Successful Diversity Programs Mean Survival

Twenty years ago, workforce diversity meant that women and people of color were represented in the workforce. Today, workforce diversity has expanded to include those groups as well as people with either physical or mental disabilities, people of various generations, and people with different sexual orientations. As workforce diversity has grown, so has the business infrastructure to support diversity.

Where there once was a single human resource (HR) professional handling a corporate diversity program, today there can be entire departments dedicated to diversity and inclusion (D&I). In addition, universities are now offering degreed programs in diversity studies. This change and the delineation between HR departments and their initiatives and the D&I team and their initiatives can benefit companies but can also cause issues if the corporate vision is unclear.

Understanding where HR handles and where diversity directs
D&I initiatives have their history within HR and in some cases are still managed as a part of that department. Employee recruiting for diversity is an area that relies heavily on both HR and D&I professionals. D&I professionals provide the road map for their initiatives whereas the HR professionals act on those initiatives. Another facet of business where these areas collaborate is on corporate activities and celebrations. Since both affect employees directly, HR has the lead here, but in order to adhere to D&I initiatives, D&I representatives need to be involved in all aspects of these programs from planning to execution. It is critical that the diversity vision and the vision for HR are clearly defined so they can work together productively.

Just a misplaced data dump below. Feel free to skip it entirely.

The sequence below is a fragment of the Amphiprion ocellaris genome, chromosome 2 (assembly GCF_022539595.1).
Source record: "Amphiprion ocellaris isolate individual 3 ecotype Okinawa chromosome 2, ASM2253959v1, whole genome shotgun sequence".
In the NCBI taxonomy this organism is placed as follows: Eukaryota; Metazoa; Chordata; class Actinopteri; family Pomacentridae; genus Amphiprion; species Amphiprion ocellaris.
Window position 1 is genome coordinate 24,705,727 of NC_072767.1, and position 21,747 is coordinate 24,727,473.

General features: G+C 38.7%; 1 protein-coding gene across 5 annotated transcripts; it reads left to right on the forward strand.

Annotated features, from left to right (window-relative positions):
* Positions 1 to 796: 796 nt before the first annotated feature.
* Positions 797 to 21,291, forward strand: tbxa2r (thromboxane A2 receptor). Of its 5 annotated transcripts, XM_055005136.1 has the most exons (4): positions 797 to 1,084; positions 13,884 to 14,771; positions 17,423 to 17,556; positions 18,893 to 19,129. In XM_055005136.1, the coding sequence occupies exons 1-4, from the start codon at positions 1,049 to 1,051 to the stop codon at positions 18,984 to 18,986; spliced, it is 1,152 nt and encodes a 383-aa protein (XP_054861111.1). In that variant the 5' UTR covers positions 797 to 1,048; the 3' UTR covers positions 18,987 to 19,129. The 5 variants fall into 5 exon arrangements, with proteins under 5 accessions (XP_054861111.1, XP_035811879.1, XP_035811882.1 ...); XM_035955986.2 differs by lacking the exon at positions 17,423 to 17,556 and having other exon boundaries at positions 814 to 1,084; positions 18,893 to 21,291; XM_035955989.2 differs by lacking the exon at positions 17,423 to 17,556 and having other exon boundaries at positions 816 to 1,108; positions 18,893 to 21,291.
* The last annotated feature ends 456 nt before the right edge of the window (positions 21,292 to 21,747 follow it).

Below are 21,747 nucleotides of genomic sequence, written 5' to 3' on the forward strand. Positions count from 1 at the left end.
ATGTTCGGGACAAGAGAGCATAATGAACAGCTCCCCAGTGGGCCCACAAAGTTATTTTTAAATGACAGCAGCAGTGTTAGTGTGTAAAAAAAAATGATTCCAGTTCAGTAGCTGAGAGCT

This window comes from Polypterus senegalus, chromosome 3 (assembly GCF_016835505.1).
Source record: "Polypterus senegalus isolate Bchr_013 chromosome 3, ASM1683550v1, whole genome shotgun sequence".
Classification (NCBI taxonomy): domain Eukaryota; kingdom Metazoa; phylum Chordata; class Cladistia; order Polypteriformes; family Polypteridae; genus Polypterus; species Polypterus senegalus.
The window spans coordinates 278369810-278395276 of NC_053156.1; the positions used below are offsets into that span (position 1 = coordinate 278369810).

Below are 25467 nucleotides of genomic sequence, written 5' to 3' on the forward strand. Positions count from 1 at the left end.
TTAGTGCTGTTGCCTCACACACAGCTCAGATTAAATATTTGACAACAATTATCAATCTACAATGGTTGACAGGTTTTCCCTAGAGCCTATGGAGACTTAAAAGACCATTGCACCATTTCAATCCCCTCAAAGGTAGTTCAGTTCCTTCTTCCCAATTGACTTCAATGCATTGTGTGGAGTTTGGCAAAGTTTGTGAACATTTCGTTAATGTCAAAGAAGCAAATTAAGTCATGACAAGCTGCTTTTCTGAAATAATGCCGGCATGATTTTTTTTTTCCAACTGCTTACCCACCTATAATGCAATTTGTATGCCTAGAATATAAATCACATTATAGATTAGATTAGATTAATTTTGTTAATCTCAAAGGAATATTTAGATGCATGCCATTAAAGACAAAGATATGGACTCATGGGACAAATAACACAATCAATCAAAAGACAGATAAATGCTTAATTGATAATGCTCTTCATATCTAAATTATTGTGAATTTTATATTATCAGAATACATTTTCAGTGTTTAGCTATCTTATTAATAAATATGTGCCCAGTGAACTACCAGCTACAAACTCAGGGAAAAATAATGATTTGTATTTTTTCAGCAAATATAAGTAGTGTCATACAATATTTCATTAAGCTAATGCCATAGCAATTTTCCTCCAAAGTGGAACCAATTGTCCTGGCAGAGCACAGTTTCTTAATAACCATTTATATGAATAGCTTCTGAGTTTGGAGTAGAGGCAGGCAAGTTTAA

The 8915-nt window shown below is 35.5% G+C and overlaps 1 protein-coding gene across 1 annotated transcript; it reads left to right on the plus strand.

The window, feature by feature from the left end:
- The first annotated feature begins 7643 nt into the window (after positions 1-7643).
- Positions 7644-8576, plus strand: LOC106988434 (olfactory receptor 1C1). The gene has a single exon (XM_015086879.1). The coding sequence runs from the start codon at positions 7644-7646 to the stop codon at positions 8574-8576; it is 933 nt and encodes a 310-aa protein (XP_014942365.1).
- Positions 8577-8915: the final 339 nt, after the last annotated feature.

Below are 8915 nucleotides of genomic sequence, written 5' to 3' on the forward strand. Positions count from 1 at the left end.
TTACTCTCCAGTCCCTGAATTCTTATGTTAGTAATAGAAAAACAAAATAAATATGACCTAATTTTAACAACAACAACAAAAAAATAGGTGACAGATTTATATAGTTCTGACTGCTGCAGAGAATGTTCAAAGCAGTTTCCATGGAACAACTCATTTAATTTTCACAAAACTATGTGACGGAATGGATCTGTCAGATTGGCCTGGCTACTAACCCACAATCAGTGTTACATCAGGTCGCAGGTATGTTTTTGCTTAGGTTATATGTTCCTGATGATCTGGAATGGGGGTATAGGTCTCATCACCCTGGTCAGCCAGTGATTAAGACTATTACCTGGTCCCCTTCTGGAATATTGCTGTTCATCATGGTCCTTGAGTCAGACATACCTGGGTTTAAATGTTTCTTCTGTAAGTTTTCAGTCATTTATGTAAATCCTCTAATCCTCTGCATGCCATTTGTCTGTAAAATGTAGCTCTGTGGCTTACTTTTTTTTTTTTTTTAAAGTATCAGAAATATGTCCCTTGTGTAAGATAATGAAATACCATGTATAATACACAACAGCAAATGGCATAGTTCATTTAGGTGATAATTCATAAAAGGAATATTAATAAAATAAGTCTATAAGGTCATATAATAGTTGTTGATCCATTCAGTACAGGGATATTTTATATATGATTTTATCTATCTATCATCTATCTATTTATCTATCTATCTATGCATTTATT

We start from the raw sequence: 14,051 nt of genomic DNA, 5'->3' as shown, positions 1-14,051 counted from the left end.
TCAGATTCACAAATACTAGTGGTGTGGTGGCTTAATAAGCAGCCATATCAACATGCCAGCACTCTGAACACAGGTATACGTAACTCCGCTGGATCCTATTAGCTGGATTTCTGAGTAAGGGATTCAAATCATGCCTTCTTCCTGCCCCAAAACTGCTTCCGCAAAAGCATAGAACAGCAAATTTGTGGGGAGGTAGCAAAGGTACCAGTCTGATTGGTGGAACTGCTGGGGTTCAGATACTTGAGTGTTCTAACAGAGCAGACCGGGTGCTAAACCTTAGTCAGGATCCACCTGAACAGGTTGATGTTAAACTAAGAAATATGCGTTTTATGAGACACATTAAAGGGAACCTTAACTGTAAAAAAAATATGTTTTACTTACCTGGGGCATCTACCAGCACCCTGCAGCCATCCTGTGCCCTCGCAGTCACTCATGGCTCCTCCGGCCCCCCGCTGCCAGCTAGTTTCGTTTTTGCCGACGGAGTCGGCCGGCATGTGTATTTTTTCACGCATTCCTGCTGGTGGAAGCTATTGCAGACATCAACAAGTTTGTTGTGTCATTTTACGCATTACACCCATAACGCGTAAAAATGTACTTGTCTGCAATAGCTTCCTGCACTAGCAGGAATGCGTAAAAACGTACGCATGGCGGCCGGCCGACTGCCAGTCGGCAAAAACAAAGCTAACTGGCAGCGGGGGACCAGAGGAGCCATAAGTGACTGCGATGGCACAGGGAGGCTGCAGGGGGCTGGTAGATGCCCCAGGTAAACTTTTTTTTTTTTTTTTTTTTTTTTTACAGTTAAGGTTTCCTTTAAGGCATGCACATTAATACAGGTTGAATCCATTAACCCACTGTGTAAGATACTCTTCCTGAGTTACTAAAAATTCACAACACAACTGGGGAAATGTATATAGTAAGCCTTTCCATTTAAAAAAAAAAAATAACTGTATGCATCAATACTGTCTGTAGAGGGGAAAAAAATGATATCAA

There are, however, some aspects of D&I programs that do not require HR involvement. Assisting with tutoring of disadvantaged students is an example that supports a corporate diversity strategy, but since the activity occurs outside of the office, it doesn’t require HR involvement. Other areas that fall primarily under D&I include: offering volunteer programs to assist others in the community; allowing the use of corporate facilities during non-work hours for community activities, meetings, receptions, or school tutoring.

Where there are challenges, there are opportunities
There are mixed opinions as to whether D&I have a direct and measurable impact on corporate revenue. D&I initiatives are multifaceted and complex, and so is the measurement of its impact on business. Nonetheless, it is well documented that a diverse workforce produces diverse ideas and solutions to complex business problems. One of the biggest hurdles that D&I initiatives face is getting and keeping the support of top executives, especially if these initiatives can’t be justified to make the company more money. Many times these programs are one of the first to hit the chopping block during a downturn. To keep these programs top of mind, D&I professionals should do the following:

  1. Document the value -“ Include in your documentation the value to both the company and the community. Measure achievements where you can and present these to upper management on a regular basis.
  2. Publicize your programs -“ Get local press involved with your outreach. Whether it is through a newsletter, email, radio or TV, make sure that your program is getting the recognition it deserves.